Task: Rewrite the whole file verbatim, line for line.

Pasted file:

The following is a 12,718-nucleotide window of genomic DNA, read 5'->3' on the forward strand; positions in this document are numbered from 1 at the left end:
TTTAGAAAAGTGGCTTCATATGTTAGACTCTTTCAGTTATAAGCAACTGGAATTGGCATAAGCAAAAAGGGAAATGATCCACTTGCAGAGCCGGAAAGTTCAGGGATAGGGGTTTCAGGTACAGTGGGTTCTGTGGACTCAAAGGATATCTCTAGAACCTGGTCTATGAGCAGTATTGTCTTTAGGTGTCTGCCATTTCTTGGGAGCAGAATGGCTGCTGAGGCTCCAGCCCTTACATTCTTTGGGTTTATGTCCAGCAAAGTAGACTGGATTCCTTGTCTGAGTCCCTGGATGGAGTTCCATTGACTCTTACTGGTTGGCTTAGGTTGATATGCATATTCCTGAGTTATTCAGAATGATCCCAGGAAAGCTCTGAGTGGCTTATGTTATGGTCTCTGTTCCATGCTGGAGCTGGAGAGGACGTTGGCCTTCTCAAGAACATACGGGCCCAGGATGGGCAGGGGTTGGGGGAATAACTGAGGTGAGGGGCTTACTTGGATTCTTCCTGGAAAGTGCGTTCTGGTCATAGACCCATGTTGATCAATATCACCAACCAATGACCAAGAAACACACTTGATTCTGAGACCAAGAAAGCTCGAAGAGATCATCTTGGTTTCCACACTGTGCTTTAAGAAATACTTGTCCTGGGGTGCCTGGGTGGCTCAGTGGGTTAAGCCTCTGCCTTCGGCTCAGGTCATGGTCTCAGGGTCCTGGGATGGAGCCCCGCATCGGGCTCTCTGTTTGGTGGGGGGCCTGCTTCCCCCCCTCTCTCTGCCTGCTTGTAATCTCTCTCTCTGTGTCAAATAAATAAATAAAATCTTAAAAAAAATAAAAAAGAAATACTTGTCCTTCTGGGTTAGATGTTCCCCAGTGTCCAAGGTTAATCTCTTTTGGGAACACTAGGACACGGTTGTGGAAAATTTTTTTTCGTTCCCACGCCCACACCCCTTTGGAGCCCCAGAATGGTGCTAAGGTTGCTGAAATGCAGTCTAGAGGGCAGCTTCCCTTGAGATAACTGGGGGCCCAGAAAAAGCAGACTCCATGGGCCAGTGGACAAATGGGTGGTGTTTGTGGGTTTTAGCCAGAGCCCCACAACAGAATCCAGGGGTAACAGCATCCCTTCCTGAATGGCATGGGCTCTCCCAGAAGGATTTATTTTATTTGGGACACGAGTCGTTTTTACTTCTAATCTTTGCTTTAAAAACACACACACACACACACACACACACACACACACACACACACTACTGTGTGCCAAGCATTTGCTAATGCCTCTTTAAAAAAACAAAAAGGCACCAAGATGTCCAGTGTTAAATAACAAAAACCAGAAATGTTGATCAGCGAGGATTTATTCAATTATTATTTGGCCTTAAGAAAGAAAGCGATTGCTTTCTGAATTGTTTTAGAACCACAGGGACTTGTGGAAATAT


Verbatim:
The following is a 12,718-nucleotide window of genomic DNA, read 5'->3' on the forward strand; positions in this document are numbered from 1 at the left end:
TTTAGAAAAGTGGCTTCATATGTTAGACTCTTTCAGTTATAAGCAACTGGAATTGGCATAAGCAAAAAGGGAAATGATCCACTTGCAGAGCCGGAAAGTTCAGGGATAGGGGTTTCAGGTACAGTGGGTTCTGTGGACTCAAAGGATATCTCTAGAACCTGGTCTATGAGCAGTATTGTCTTTAGGTGTCTGCCATTTCTTGGGAGCAGAATGGCTGCTGAGGCTCCAGCCCTTACATTCTTTGGGTTTATGTCCAGCAAAGTAGACTGGATTCCTTGTCTGAGTCCCTGGATGGAGTTCCATTGACTCTTACTGGTTGGCTTAGGTTGATATGCATATTCCTGAGTTATTCAGAATGATCCCAGGAAAGCTCTGAGTGGCTTATGTTATGGTCTCTGTTCCATGCTGGAGCTGGAGAGGACGTTGGCCTTCTCAAGAACATACGGGCCCAGGATGGGCAGGGGTTGGGGGAATAACTGAGGTGAGGGGCTTACTTGGATTCTTCCTGGAAAGTGCGTTCTGGTCATAGACCCATGTTGATCAATATCACCAACCAATGACCAAGAAACACACTTGATTCTGAGACCAAGAAAGCTCGAAGAGATCATCTTGGTTTCCACACTGTGCTTTAAGAAATACTTGTCCTGGGGTGCCTGGGTGGCTCAGTGGGTTAAGCCTCTGCCTTCGGCTCAGGTCATGGTCTCAGGGTCCTGGGATGGAGCCCCGCATCGGGCTCTCTGTTTGGTGGGGGGCCTGCTTCCCCCCCTCTCTCTGCCTGCTTGTAATCTCTCTCTCTGTGTCAAATAAATAAATAAAATCTTAAAAAAAATAAAAAAGAAATACTTGTCCTTCTGGGTTAGATGTTCCCCAGTGTCCAAGGTTAATCTCTTTTGGGAACACTAGGACACGGTTGTGGAAAATTTTTTTTCGTTCCCACGCCCACACCCCTTTGGAGCCCCAGAATGGTGCTAAGGTTGCTGAAATGCAGTCTAGAGGGCAGCTTCCCTTGAGATAACTGGGGGCCCAGAAAAAGCAGACTCCATGGGCCAGTGGACAAATGGGTGGTGTTTGTGGGTTTTAGCCAGAGCCCCACAACAGAATCCAGGGGTAACAGCATCCCTTCCTGAATGGCATGGGCTCTCCCAGAAGGATTTATTTTATTTGGGACACGAGTCGTTTTTACTTCTAATCTTTGCTTTAAAAACACACACACACACACACACACACACACACACACACACACACTACTGTGTGCCAAGCATTTGCTAATGCCTCTTTAAAAAAACAAAAAGGCACCAAGATGTCCAGTGTTAAATAACAAAAACCAGAAATGTTGATCAGCGAGGATTTATTCAATTATTATTTGGCCTTAAGAAAGAAAGCGATTGCTTTCTGAATTGTTTTAGAACCACAGGGACTTGTGGAAATAT